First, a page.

Many young families believe they don’t need to worry about estate planning until later in life. Ideally, nothing ever happens to either parent, but tragedy can occur. Although few parents of young children wish to think about this possibility, it’s necessary to think about to effectively plan for your children’s future. An estate planning attorney in Metro East can help you draft the right documents and make sure they are enforceable.

An estate plan enables you to plan for your children’s care, asset distribution, and your own health care. Because more individuals are having children when they are older, this also means end-of-life care is a more pressing concern. Although difficult to consider, it’s important to determine how your children will be cared for if you or both you and your co-parent were to pass.

Important Decisions to Make for Minor Children in Your Estate Plan

Many decisions should be made with a comprehensive estate plan. Decisions that directly affect your children’s lives or indirectly benefit them include:

  1. Name a Guardian

    The most essential thing an estate plan allows you to do is name a guardian for your minor children. This can be done by creating a last will and testament, one of the most foundational estate planning documents. If you are married, your spouse would likely receive guardianship if the decision is up to the court. However, if you are not married to the other parent of your children, this is less certain.

    There may also be unfortunate circumstances where your children lose both of their parents. The court may give guardianship to another family member, or other members of your family may contest guardianship decisions by the court. Your children may have a guardian you do not prefer, have unstable living circumstances, or even become wards of the state. The court intends to make the choice in a child’s interests, but mistakes can occur.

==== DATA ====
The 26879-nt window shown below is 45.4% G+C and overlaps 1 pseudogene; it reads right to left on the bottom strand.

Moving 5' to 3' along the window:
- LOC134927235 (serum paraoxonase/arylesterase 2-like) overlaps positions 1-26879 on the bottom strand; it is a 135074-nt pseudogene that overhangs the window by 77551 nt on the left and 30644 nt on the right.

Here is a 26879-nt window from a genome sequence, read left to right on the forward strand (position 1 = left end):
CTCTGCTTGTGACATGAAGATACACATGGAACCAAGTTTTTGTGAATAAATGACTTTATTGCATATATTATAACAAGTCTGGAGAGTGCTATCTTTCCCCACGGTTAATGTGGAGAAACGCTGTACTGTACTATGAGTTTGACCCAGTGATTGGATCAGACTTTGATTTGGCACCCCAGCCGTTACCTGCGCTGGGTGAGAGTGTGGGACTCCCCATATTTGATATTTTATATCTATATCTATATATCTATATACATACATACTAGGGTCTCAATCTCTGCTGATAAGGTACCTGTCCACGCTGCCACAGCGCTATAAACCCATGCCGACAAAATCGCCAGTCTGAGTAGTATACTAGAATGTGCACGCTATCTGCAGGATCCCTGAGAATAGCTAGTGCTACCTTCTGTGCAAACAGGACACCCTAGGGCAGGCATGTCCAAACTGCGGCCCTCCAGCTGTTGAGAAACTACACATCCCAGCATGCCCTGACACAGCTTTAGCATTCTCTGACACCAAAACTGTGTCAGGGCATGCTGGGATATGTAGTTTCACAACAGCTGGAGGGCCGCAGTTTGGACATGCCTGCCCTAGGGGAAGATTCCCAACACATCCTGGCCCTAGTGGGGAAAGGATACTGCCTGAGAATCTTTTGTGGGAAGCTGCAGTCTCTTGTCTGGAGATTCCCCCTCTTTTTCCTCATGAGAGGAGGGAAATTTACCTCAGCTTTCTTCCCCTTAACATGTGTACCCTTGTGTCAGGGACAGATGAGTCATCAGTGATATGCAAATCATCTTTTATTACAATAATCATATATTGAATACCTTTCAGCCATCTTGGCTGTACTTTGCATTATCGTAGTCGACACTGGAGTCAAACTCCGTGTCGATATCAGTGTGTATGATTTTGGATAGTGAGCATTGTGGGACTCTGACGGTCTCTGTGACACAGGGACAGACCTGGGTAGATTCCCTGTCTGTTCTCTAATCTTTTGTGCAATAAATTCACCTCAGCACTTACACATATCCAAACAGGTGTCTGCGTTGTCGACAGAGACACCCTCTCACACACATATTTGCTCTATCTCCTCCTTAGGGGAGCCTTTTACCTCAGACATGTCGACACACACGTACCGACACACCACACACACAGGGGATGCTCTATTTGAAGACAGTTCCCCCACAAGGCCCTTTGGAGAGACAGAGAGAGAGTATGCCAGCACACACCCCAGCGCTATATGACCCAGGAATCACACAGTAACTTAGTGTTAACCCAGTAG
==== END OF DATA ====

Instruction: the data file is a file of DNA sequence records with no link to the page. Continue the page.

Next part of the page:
By naming a guardian and a contingent guardian, you are providing certainty about your wishes and stability for your children. This ensures they are cared for by the individuals you wish and limits family conflict by clearly stating your intentions. It’s important that you choose a guardian who is capable, responsible, over 18, meets other legal requirements, and whom your children feel comfortable with. This is a very important decision to make.

  2. Distributing Assets

    Minor children can inherit assets, but they cannot manage or control most of those assets until they are 18. When minor children inherit, their legal guardians have control over those assets until they are of age. In some cases, a child’s legal guardian controlling their assets is not beneficial. A more comprehensive estate plan can determine who is responsible for managing the assets and even slowly distribute the inheritance to your children over time once they are adults.

    A will allows you to inventory and list the distribution of your assets after you pass and name an executor to administer the estate. However, it does not allow you to bypass probate, and the assets will be inherited by your children during that process.